I was recently lucky enough to get a hold of a couple of sets of Bluetooth low-energy beacons; three Estimote beacons and a set of five Kontakt beacons. Whilst the Estimote beacons sure looked a lot fancier, I was keen to see if it was all just for show, or if they truly were a superior product. So I got to work putting them through their paces by conducting some controlled experiments to test their behaviour. Throughout the rest of this post I’m going to discuss the results of these experiments and conclude with some observations on their real-world usefulness for providing proximity-based services.
So What IS a Beacon?
Basically a beacon is a low energy bluetooth device that transmits packets of data that allow smart devices (phones, tablets, computers etc) to be informed when they are in range. Not only are the smart devices capable of being alerted when they are in range, but they are also capable of calculating their proximity to the beacons. The details of this second point are quite scarce and something I’ve been keen to explore further. I wanted to know just how precise this proximity was, and what factors could influence it’s accuracy.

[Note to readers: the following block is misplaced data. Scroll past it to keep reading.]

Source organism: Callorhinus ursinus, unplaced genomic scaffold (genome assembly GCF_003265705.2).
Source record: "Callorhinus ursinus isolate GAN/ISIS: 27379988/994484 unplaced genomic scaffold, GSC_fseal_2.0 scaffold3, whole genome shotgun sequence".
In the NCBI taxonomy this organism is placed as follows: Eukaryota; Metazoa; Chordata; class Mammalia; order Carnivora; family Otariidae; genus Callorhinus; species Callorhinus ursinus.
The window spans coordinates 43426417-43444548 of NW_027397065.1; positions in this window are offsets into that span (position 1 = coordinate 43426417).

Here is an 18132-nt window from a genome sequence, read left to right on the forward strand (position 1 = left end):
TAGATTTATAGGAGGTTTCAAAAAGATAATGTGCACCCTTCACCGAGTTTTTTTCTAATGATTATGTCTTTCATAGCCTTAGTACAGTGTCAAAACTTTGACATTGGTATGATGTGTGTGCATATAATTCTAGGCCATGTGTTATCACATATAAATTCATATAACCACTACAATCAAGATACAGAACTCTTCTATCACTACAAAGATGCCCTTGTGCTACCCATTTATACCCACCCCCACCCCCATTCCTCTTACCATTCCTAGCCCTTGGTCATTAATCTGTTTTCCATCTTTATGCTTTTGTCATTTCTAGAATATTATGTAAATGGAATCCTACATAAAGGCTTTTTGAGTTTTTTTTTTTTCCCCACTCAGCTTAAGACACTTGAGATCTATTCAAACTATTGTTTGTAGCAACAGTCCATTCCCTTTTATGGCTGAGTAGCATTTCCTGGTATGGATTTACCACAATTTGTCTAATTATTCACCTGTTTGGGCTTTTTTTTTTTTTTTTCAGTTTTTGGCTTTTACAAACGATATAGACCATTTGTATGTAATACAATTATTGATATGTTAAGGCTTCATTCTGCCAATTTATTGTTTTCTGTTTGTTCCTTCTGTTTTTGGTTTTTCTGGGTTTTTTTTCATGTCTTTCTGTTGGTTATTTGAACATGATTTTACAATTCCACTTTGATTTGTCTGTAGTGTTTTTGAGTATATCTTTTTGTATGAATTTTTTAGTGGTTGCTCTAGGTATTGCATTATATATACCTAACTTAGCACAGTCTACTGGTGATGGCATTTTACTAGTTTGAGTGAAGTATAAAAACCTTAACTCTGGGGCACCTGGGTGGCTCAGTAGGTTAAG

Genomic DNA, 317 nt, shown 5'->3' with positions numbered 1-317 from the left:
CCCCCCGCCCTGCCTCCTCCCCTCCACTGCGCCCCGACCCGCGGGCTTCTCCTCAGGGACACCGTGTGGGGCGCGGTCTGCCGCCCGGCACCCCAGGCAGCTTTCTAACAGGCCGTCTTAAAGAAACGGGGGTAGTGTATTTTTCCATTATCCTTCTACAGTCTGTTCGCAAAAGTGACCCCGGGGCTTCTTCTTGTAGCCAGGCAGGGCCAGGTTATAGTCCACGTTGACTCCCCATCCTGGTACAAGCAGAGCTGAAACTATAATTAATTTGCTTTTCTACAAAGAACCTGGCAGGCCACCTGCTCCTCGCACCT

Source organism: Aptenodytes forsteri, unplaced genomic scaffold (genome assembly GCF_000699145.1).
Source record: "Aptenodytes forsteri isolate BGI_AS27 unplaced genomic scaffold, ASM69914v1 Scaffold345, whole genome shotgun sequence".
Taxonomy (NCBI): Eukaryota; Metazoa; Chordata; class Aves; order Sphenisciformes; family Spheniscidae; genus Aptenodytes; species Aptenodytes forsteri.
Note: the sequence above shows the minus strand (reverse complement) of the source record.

What was I Working With?
As previously mentioned, I had two brands of beacons to play with, Estimote and Kontakt. Both can be purchased from their respective websites. I’m sure you could Google the products, but they’ll likely change over time, so here’s the photos of the exact beacons and packaging that I used in my experiments. I was also using an iPhone 5 running iOS 7.0.4.
Under the Hood
The first thing I wanted to do was see what was inside these beacons. So I grabbed a pen and pried one open.
Apart from a decent sized battery, and a small circuit board, there wasn’t much more to the Kontakt beacons. The Estimote beacons were a little harder to open as they seemed to be held together with a bucket load of glue. So I left them alone, though it did leave me wondering, how was I supposed to change the battery in two years when it went flat?
I wanted to determine whether I could use these beacons to determine a user’s location with relative precision, within about a 30cm radius of accuracy. I knew that the best way to do this would be to set up a grid of beacons and use some sort of triangulation algorithm to position the user inside the grid. But this all seemed a little too overwhelming to dive straight into. So I thought I’d strip it back, by devising some much smaller experiments and build it up from there. If I could get a better understanding of how the beacons behaved in isolation, I felt I’d have a better chance of designing a system of beacons working together to position a user within the system.